Back I went a second time. Most people don’t need to do this, but most people are a whole lot smarter about this kind of thing than I am. The second time around, I left Patty alone and let her do her job. Abracadabra! I looked younger, if you weren’t less than 2 feet from my face, and I could even smile without my chin cracking and looking like a stage dummy in a bad Vegas act.
The day of the wedding arrived, and we were all there practically at dawn: the bride, the bridesmaids, the sisters of the groom, both moms, my sister in law and the photographers. “Oh no”, I thought, “This is going to be snapped for posterity”.
To my complete amazement, we had a really good time. The salon provided us with mimosas and bagels with various yummy spreads, cake and coffee and it was like a little party. Of course, the salon was full of regular customers at the same time. We became an unexpected little show for their entertainment. And I found that, by and large, women are really nice to each other at a time like this.
We were lined up, four chairs all in a row, and we had hot and cold running estheticians working us over (or do I mean working on us?), while the other members of our party waited and drank, and the photographers caught us in multiple stages of creation. Literally, a Cinderella Assembly Line, with us all being gilded and groomed, then turned out of our chairs and led to our hair stylists for the next phase like pretty lambs to the slaughter.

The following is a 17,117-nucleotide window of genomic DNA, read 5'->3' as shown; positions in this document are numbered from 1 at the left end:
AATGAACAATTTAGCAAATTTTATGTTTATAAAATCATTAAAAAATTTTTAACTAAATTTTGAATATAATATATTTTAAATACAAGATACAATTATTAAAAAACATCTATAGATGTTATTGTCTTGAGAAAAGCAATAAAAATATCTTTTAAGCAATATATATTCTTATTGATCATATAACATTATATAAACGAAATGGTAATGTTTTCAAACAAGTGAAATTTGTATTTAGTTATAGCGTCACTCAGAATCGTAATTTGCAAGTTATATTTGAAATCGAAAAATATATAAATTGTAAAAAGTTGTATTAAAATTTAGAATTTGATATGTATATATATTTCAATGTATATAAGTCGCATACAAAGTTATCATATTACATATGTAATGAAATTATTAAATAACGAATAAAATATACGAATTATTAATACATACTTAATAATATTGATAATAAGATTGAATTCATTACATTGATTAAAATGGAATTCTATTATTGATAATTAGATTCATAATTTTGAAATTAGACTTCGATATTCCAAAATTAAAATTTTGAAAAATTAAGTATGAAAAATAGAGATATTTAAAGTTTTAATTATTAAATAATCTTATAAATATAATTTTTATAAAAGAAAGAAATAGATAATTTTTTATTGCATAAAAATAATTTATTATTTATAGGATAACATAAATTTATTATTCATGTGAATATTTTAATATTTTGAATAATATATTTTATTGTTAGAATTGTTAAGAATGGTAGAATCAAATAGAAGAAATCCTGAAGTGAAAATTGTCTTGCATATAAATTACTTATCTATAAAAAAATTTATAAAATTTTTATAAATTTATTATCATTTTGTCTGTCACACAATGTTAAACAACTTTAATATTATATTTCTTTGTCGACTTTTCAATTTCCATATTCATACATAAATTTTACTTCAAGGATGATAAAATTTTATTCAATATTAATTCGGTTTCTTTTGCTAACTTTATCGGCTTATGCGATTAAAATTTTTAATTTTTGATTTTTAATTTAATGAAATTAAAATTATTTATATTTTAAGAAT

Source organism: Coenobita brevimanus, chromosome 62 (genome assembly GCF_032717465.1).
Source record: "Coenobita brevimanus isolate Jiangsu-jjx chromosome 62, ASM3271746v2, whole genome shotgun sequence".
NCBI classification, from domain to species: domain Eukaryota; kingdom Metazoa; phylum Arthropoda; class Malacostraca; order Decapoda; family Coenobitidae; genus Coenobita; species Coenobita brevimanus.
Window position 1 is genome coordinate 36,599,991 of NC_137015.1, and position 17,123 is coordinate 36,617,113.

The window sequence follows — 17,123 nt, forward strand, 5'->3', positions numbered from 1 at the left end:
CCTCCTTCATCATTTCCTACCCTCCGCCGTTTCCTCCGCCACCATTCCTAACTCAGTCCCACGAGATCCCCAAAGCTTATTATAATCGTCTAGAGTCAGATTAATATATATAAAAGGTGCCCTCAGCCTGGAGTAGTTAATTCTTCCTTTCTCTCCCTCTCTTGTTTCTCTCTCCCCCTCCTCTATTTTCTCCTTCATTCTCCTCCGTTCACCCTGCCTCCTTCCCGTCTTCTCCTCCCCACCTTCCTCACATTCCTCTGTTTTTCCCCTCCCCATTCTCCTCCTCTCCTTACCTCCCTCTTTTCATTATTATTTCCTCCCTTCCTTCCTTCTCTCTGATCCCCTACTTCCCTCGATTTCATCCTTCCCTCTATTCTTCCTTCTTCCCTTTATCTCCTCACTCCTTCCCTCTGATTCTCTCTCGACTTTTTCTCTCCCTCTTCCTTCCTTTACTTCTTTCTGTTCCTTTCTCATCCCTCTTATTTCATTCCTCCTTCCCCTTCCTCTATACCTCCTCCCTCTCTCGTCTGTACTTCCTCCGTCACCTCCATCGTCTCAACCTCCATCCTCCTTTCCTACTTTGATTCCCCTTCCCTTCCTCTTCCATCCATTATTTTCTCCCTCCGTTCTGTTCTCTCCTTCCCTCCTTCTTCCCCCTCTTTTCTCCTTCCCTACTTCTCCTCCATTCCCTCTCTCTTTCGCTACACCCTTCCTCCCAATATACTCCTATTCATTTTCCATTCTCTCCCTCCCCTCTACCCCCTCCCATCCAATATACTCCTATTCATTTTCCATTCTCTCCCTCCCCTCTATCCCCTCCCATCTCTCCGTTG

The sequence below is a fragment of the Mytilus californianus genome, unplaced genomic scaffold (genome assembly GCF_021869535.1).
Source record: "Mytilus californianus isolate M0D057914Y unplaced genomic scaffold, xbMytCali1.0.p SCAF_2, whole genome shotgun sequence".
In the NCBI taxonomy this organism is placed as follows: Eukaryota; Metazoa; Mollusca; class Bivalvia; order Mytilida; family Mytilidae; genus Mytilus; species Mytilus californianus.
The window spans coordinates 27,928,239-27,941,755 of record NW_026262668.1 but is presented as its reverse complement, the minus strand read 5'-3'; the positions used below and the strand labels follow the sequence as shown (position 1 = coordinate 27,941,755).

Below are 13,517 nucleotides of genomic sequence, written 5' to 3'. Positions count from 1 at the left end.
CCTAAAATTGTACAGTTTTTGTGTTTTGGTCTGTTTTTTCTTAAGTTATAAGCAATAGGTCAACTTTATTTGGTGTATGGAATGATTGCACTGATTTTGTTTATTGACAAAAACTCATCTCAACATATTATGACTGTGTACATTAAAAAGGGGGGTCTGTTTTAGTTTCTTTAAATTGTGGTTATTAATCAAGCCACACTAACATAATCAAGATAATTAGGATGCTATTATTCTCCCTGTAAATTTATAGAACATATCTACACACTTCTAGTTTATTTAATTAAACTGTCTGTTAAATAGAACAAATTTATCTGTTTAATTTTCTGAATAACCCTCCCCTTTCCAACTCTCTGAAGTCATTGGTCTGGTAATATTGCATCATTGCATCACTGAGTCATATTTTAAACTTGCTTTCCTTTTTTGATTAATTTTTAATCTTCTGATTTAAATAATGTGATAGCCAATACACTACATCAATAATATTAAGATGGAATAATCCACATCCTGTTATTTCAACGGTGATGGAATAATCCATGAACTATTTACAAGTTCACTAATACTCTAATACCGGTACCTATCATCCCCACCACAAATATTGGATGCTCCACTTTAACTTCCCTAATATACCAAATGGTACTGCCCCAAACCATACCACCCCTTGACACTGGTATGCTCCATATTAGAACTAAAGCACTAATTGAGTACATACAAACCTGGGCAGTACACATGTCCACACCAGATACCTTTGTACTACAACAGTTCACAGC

Suddenly, in the midst of all this primping and partying, the whole idea struck me as supremely funny. I wished I could see the whole process on video, played at a faster speed, to see if we looked like dolls being painted in a factory somewhere. All it was missing was Lucy and Ethel in the factory from that classic episode of “I Love Lucy”. It was something I have never experienced, and I have to admit I enjoyed every minute. It was also worth every penny, something I don’t say lightly. My husband thought I looked great, and I was assured by the photographer that I was very photogenic. (Which is photographer speak for I didn’t break the camera.) It seems that the ladies at the salon were actually magicians. I’m glad I gave them a big tip!
So girls, moms, aunties, everyone involved in the prom or the wedding, take a deep breath, square your shoulders, pack your checkbook and get ready to brave the peril. You may not recognize the person staring at you from the other side of the mirror, but there really is nothing quite like being a pampered part of the Cinderella Assembly Line. Even if you do turn into a pumpkin when the clock strikes midnight.
First posted on the Diva Toolbox website. Reprinted by permission.
Sandi Tuttle is the host of the Blog Talk Radio show “An Average Woman in a Superwoman World” (http://www.blogtalkradio.com/sandi-tuttle).